mixin callThemAll!(cos, sin);
Works for me. Please show the complete code and the error message you get. Here's what works for me: ---- import std.algorithm: map; import std.math; import std.array: array; template givemeabettername(alias fun) { T givemeabettername(T : U[], U)(T x) { return x.map!fun.array; } } mixin template callThemAll(functions...) { mixin("alias " ~__traits(identifier, functions[0]) ~ " = givemeabettername!(std.math."~__traits(identifier, functions[0]) ~ ");"); static if(functions.length >1) mixin callThemAll!(functions[1..$]); } mixin callThemAll!(cos, sin); void main() { real[] a = [1, 2, 3]; auto c = cos(a); auto s = sin(a); } ----
Jul 14 2015
parent reply "jmh530" <john.michael.hall gmail.com> writes:
On Tuesday, 14 July 2015 at 12:12:41 UTC, anonymous wrote:
 Works for me. Please show the complete code and the error 
 message you get.

 Here's what works for me:
Thanks for posting that. I figured out the issue. Before you had recommended that I use alias cos = std.math.cos; I had kept that text in. When I removed it, everything worked just fine. I'm still not sure I grasp the subtleties of alias when used with templates.
Jul 14 2015
parent reply "anonymous" <anonymous example.com> writes:
On Tuesday, 14 July 2015 at 14:02:46 UTC, jmh530 wrote:
 Thanks for posting that. I figured out the issue. Before you 
 had recommended that I use
 alias cos = std.math.cos;
 I had kept that text in. When I removed it, everything worked 
 just fine. I'm still not sure I grasp the subtleties of alias 
 when used with templates.
Oh that's another goodie. So you had a situation like this: ---- import std.math; alias cos = std.math.cos; mixin template t() { void cos(real[] arr) {/* ... */} } mixin t!(); void main() { cos([1, 2, 3]); } ---- This fails with "Error: None of the overloads of 'cos' are callable using argument types (int[])". The problem is that template mixins cannot add to existing overload sets. The spec says: "If the name of a declaration in a mixin is the same as a declaration in the surrounding scope, the surrounding declaration overrides the mixin one" [1]. That means, the `cos` from `alias cos = std.math.cos;` completely overrides the one from `mixin t!();`. I guess this is a measure against function hijacking again. I'm not sure if it's supposed to work like it does when the alias is removed, two implicitly imported/generated symbols forming an overload set. But I can't immediately see a problem with it either. [1] http://dlang.org/template-mixin.html - see "Mixin Scope"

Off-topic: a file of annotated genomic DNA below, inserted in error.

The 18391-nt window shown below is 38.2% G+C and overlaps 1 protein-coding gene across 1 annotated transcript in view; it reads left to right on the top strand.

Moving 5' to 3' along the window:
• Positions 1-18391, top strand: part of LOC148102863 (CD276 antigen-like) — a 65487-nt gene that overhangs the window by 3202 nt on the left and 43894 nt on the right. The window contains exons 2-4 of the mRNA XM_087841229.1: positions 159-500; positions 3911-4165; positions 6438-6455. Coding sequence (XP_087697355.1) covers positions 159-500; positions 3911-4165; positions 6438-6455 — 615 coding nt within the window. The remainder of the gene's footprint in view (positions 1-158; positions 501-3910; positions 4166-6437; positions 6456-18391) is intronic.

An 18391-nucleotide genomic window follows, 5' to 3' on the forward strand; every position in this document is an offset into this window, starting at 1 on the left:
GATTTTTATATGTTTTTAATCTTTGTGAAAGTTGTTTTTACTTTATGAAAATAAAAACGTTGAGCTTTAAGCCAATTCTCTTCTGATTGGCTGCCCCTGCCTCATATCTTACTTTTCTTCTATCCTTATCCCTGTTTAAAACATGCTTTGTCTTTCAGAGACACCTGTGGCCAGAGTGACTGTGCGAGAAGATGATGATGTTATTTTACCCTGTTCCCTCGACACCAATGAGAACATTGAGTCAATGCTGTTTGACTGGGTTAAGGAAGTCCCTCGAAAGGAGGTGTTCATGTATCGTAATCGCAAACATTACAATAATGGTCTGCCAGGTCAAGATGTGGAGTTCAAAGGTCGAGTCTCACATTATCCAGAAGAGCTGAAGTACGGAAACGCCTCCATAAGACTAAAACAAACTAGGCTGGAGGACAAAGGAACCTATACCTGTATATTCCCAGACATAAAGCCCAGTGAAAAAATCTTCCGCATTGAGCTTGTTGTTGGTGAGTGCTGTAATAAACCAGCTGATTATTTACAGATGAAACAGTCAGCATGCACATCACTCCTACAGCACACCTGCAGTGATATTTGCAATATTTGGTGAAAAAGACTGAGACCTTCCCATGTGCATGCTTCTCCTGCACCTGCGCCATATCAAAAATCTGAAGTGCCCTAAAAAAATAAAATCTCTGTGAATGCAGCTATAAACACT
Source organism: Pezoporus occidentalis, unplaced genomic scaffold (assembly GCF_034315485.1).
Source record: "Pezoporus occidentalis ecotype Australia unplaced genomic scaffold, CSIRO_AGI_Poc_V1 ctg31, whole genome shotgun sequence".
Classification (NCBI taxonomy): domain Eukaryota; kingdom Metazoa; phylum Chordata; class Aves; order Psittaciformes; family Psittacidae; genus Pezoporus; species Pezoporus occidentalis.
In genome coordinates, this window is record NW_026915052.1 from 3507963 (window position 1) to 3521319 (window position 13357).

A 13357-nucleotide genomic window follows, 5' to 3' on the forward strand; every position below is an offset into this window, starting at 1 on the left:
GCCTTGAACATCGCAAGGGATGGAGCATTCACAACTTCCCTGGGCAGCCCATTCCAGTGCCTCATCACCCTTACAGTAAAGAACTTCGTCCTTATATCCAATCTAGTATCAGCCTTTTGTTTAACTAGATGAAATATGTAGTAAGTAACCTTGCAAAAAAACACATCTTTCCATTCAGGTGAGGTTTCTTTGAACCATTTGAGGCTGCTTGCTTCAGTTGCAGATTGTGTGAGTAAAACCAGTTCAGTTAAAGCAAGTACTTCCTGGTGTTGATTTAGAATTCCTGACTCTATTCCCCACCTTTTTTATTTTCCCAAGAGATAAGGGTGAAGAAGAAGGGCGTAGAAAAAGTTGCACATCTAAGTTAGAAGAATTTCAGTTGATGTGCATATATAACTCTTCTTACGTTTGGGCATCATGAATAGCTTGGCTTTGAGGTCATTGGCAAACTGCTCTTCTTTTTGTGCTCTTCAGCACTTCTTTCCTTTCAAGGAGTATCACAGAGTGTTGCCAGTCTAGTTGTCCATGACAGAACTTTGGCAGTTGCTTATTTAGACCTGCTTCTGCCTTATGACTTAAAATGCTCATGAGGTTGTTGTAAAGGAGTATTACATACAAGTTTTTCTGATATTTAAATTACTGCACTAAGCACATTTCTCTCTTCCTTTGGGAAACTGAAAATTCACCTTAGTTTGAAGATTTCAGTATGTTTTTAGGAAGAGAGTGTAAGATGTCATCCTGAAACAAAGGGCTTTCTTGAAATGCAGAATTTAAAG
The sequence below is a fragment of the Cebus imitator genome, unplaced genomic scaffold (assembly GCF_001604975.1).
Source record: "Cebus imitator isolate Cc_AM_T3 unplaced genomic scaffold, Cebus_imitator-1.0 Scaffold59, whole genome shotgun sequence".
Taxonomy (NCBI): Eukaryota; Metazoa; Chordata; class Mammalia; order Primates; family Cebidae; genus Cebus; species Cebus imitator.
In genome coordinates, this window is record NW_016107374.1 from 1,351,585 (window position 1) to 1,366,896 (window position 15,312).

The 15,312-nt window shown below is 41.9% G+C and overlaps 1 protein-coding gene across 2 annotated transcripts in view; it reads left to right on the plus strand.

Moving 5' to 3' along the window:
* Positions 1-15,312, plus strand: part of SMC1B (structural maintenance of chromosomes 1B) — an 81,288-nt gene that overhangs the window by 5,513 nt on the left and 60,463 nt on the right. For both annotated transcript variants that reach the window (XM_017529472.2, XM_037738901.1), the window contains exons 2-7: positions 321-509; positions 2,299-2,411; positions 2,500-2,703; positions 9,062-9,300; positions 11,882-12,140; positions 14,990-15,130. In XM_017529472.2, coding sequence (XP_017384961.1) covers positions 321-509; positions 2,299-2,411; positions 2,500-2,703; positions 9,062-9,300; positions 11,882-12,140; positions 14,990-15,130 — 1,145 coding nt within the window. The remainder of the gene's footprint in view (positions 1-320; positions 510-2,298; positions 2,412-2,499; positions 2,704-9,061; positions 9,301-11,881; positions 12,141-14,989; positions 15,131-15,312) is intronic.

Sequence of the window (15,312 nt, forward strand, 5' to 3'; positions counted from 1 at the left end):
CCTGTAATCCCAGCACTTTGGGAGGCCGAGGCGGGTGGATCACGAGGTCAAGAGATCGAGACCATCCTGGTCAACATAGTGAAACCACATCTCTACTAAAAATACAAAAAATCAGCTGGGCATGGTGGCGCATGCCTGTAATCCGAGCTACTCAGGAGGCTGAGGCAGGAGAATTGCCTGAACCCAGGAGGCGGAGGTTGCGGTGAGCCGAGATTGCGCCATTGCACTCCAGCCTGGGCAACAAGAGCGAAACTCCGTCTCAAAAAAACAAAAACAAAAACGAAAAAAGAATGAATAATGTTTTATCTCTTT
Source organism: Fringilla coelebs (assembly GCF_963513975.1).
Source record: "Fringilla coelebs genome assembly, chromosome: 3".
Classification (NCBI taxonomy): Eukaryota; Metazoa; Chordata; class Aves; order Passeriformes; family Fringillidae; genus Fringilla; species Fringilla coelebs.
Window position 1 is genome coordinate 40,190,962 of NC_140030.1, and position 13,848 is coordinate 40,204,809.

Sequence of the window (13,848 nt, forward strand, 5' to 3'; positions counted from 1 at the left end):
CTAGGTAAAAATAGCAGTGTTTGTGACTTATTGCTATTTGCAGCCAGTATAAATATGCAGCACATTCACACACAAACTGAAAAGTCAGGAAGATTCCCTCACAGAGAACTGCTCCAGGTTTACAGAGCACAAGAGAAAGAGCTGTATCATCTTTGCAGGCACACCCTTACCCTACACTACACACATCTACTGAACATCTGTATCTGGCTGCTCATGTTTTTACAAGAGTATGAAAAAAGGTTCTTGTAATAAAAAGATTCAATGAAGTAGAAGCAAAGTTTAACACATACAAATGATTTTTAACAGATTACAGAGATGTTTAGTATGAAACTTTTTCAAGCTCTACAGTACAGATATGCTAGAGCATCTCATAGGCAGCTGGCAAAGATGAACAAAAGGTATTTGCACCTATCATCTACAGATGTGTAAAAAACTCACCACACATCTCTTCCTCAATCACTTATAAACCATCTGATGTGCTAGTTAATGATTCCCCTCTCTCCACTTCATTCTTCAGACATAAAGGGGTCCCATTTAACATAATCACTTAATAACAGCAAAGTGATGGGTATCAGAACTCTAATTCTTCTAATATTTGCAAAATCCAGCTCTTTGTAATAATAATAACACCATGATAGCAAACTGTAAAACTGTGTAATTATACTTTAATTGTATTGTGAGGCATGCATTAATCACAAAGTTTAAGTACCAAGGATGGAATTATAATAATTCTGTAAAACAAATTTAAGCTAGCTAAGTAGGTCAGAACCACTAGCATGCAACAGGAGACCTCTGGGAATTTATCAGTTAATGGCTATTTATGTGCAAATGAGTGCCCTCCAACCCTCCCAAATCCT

Jul 14 2015
next sibling parent "jmh530" <john.michael.hall gmail.com> writes:
On Tuesday, 14 July 2015 at 17:24:41 UTC, anonymous wrote:
 This fails with "Error: None of the overloads of 'cos' are 
 callable using argument types (int[])".

 The problem is that template mixins cannot add to existing 
 overload sets. The spec says: "If the name of a declaration in 
 a mixin is the same as a declaration in the surrounding scope, 
 the surrounding declaration overrides the mixin one" [1]. That 
 means, the `cos` from `alias cos = std.math.cos;` completely 
 overrides the one from `mixin t!();`. I guess this is a measure 
 against function hijacking again.

 I'm not sure if it's supposed to work like it does when the 
 alias is removed, two implicitly imported/generated symbols 
 forming an overload set. But I can't immediately see a problem 
 with it either.

 [1] http://dlang.org/template-mixin.html - see "Mixin Scope"
That's a great explanation. It doesn't seem like a bug or anything. It's just alias and template mixins are two areas of D that I'm less familiar with. Combining them together pushes my understanding a bit.
Jul 14 2015
prev sibling parent reply "Laeeth Isharc" <laeethnospam nospamlaeeth.com> writes:
On Tuesday, 14 July 2015 at 17:24:41 UTC, anonymous wrote:
 This fails with "Error: None of the overloads of 'cos' are 
 callable using argument types (int[])".

 The problem is that template mixins cannot add to existing 
 overload sets. The spec says: "If the name of a declaration in 
 a mixin is the same as a declaration in the surrounding scope, 
 the surrounding declaration overrides the mixin one" [1]. That 
 means, the `cos` from `alias cos = std.math.cos;` completely 
 overrides the one from `mixin t!();`. I guess this is a measure 
 against function hijacking again.

 I'm not sure if it's supposed to work like it does when the 
 alias is removed, two implicitly imported/generated symbols 
 forming an overload set. But I can't immediately see a problem 
 with it either.

 [1] http://dlang.org/template-mixin.html - see "Mixin Scope"
Now - is there a way to rewrite my code without mixins?
Jul 15 2015
parent "jmh530" <john.michael.hall gmail.com> writes:
On Wednesday, 15 July 2015 at 11:45:00 UTC, Laeeth Isharc wrote:
 Now - is there a way to rewrite my code without mixins?
Not sure that is possible. It would be interesting if someone could figure it out though. I'm more focused on making the "givemeabettername" a bit more general. Someone above had sort of asked why bother for the simple case. True enough, but if I can write something generic enough to work on a wide variety of function types, then I would consider it a win. E.g., below. template givemeabettername(alias fun) { static if (arity!fun == 1) { T givemeabettername(T)(T x) if (isDynamicArray!(T)) { return x.map!fun.array; } T givemeabettername(T)(T x) if (isStaticArray!(T)) { T result = x.dup; foreach(ref elem; result) { elem = fun(elem); } return result; } } }
Jul 15 2015